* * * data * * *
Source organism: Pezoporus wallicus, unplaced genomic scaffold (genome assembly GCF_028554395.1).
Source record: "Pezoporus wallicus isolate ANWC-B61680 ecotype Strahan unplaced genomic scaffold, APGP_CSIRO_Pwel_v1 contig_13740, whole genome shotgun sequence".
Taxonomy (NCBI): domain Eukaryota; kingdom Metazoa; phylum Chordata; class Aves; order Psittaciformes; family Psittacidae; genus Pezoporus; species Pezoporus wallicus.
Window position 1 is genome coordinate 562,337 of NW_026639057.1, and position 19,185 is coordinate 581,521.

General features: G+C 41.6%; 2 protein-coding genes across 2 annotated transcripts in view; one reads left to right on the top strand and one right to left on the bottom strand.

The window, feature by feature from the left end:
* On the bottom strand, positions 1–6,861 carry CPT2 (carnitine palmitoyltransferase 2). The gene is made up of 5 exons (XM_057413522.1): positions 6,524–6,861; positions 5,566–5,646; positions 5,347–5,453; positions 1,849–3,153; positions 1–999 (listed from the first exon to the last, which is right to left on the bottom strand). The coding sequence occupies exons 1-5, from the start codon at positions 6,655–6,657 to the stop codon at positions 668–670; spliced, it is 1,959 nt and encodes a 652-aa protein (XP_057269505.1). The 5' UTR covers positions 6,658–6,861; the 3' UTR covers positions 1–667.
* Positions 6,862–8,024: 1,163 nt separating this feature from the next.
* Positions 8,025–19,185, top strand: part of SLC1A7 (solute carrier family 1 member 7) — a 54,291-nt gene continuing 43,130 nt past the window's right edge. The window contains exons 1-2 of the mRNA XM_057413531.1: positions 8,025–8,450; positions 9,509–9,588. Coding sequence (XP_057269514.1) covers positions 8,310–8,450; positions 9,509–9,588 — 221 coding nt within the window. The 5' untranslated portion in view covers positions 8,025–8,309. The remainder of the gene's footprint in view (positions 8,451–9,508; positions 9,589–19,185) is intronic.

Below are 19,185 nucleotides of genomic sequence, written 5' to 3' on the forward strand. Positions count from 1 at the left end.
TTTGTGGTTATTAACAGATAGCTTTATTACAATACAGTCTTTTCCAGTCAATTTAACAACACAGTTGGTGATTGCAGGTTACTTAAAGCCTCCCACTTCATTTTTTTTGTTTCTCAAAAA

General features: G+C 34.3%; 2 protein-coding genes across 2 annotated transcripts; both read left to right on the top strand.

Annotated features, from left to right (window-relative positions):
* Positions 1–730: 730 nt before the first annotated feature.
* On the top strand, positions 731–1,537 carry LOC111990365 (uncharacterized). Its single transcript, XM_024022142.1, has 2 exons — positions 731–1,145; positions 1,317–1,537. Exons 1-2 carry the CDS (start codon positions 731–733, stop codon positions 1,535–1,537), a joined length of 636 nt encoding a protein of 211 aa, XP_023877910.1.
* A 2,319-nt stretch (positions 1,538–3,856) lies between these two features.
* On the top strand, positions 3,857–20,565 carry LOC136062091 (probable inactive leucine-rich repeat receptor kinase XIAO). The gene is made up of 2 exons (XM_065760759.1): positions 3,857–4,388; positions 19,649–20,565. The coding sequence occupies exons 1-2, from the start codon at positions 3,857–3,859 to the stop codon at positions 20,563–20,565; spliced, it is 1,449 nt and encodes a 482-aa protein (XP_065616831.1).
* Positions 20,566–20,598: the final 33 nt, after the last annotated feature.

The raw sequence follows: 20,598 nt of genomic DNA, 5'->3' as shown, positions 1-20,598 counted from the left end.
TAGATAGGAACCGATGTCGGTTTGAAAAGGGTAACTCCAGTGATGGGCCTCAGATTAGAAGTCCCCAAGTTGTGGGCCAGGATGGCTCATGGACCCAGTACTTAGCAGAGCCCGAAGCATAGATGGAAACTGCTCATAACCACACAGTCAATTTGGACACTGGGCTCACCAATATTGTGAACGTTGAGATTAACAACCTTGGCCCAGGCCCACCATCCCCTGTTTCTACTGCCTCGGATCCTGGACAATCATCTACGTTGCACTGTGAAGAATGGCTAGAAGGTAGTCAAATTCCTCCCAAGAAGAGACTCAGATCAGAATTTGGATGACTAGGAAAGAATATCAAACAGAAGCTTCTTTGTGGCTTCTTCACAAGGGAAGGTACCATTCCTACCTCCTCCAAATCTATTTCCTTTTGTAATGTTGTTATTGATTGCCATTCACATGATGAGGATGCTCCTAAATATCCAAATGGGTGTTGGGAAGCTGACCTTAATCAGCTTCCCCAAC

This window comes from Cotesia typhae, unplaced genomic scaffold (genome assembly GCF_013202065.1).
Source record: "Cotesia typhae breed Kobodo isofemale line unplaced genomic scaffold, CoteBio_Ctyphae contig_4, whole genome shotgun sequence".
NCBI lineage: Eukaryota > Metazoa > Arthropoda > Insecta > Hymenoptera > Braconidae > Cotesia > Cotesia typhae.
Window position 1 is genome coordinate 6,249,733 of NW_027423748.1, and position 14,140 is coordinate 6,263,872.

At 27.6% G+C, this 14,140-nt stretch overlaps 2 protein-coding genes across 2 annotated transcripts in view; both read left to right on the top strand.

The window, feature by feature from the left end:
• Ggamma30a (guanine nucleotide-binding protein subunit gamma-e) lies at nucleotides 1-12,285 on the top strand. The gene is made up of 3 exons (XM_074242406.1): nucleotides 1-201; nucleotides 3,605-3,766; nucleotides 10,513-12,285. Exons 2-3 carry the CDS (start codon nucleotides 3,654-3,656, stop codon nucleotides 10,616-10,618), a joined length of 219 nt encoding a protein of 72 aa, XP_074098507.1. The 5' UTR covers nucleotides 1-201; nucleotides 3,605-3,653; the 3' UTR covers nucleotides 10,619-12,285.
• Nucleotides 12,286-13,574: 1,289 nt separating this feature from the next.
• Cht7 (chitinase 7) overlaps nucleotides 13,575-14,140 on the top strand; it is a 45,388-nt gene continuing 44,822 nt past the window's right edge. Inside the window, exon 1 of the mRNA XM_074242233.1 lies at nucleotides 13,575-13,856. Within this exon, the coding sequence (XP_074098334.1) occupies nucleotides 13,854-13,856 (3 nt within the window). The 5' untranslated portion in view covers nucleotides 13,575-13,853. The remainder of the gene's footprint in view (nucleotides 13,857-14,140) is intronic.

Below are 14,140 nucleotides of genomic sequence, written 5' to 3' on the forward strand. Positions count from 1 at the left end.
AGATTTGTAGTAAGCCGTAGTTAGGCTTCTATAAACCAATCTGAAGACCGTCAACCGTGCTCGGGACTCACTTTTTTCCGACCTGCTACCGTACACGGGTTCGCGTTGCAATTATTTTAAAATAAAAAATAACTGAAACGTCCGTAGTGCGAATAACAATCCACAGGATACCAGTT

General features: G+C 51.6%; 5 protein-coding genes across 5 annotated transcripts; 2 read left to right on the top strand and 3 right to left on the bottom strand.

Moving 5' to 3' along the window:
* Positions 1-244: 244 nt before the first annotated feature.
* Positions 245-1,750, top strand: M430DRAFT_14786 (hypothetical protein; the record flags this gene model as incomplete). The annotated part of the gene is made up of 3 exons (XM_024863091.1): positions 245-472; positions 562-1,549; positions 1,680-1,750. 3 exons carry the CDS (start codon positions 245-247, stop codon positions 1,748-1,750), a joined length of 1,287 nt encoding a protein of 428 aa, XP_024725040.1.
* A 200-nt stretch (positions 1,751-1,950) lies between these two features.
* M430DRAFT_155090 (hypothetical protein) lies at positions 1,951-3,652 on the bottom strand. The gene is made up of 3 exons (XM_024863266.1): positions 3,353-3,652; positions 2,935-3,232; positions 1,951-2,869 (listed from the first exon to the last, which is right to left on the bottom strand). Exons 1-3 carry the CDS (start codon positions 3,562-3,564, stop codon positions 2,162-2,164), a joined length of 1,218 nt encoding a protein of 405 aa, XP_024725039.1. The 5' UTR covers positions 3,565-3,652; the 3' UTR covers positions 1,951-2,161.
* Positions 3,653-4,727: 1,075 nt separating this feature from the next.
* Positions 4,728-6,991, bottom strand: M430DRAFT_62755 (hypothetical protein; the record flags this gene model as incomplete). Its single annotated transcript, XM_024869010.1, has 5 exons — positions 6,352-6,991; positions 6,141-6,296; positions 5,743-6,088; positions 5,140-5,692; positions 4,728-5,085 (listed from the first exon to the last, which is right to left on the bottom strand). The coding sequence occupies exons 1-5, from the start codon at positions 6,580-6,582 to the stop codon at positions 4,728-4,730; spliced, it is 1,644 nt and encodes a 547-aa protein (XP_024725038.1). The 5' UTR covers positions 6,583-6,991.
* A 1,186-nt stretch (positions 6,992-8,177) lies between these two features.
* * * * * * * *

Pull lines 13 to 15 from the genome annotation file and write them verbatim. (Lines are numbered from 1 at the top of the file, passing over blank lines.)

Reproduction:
Annotated features, from left to right (window-relative positions):
* Positions 1–730: 730 nt before the first annotated feature.
* On the top strand, positions 731–1,537 carry LOC111990365 (uncharacterized). Its single transcript, XM_024022142.1, has 2 exons — positions 731–1,145; positions 1,317–1,537. Exons 1-2 carry the CDS (start codon positions 731–733, stop codon positions 1,535–1,537), a joined length of 636 nt encoding a protein of 211 aa, XP_023877910.1.